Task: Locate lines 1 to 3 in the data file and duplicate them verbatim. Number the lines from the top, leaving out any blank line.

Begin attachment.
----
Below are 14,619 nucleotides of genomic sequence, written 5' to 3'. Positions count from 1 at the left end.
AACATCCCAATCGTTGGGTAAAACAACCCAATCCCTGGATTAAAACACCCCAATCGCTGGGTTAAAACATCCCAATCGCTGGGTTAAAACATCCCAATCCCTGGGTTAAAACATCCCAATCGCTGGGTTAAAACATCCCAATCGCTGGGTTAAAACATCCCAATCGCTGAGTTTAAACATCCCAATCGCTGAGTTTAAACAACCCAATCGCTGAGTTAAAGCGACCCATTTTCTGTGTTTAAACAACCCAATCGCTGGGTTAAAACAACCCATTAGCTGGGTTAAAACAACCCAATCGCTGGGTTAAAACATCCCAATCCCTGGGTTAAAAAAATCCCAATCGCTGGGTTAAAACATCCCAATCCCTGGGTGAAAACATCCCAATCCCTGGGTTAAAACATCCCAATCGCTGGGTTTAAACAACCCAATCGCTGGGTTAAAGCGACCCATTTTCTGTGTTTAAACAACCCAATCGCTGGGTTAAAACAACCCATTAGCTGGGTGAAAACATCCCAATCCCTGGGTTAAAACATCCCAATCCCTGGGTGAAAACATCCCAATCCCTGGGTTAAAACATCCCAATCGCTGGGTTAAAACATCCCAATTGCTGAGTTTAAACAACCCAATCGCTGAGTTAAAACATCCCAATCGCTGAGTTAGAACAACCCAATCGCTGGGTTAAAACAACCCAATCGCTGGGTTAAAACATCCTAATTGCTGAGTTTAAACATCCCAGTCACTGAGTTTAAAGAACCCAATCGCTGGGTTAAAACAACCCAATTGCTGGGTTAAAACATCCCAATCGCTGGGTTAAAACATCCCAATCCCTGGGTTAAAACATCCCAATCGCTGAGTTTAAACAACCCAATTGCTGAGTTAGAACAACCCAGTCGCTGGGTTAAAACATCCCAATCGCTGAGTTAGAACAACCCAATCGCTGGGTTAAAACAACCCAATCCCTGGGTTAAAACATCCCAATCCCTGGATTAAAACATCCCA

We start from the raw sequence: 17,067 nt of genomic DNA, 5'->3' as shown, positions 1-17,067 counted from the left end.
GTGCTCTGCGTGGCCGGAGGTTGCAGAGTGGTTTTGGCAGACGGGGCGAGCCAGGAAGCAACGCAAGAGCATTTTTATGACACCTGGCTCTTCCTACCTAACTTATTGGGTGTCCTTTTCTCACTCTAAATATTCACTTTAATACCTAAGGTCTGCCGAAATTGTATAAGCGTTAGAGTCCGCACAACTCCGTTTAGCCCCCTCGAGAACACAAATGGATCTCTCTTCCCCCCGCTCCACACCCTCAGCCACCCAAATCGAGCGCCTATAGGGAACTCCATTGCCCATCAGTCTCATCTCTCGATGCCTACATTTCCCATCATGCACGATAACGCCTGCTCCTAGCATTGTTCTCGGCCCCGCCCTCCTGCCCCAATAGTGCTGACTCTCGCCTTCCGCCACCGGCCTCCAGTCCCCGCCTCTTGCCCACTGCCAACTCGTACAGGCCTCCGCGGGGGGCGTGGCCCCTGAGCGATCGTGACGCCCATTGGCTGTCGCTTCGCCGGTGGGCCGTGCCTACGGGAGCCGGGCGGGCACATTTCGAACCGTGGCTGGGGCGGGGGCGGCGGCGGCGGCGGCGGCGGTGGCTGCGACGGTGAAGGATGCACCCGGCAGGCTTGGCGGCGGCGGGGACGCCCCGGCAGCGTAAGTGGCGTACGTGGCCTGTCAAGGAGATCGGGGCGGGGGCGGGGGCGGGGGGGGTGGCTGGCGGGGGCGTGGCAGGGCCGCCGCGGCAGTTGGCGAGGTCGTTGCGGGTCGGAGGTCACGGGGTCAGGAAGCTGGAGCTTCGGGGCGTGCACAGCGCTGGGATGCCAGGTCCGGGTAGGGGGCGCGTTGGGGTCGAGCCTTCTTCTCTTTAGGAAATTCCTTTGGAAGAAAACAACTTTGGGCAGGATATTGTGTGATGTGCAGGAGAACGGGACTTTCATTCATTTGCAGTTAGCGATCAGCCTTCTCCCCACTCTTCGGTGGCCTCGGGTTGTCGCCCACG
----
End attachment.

Below are 14,619 nucleotides of genomic sequence, written 5' to 3'. Positions count from 1 at the left end.
AACATCCCAATCGTTGGGTAAAACAACCCAATCCCTGGATTAAAACACCCCAATCGCTGGGTTAAAACATCCCAATCGCTGGGTTAAAACATCCCAATCCCTGGGTTAAAACATCCCAATCGCTGGGTTAAAACATCCCAATCGCTGGGTTAAAACATCCCAATCGCTGAGTTTAAACATCCCAATCGCTGAGTTTAAACAACCCAATCGCTGAGTTAAAGCGACCCATTTTCTGTGTTTAAACAACCCAATCGCTGGGTTAAAACAACCCATTAGCTGGGTTAAAACAACCCAATCGCTGGGTTAAAACATCCCAATCCCTGGGTTAAAAAAATCCCAATCGCTGGGTTAAAACATCCCAATCCCTGGGTGAAAACATCCCAATCCCTGGGTTAAAACATCCCAATCGCTGGGTTTAAACAACCCAATCGCTGGGTTAAAGCGACCCATTTTCTGTGTTTAAACAACCCAATCGCTGGGTTAAAACAACCCATTAGCTGGGTGAAAACATCCCAATCCCTGGGTTAAAACATCCCAATCCCTGGGTGAAAACATCCCAATCCCTGGGTTAAAACATCCCAATCGCTGGGTTAAAACATCCCAATTGCTGAGTTTAAACAACCCAATCGCTGAGTTAAAACATCCCAATCGCTGAGTTAGAACAACCCAATCGCTGGGTTAAAACAACCCAATCGCTGGGTTAAAACATCCTAATTGCTGAGTTTAAACATCCCAGTCACTGAGTTTAAAGAACCCAATCGCTGGGTTAAAACAACCCAATTGCTGGGTTAAAACATCCCAATCGCTGGGTTAAAACATCCCAATCCCTGGGTTAAAACATCCCAATCGCTGAGTTTAAACAACCCAATTGCTGAGTTAGAACAACCCAGTCGCTGGGTTAAAACATCCCAATCGCTGAGTTAGAACAACCCAATCGCTGGGTTAAAACAACCCAATCCCTGGGTTAAAACATCCCAATCCCTGGATTAAAACATCCCA

We start from the raw sequence: 17,067 nt of genomic DNA, 5'->3' as shown, positions 1-17,067 counted from the left end.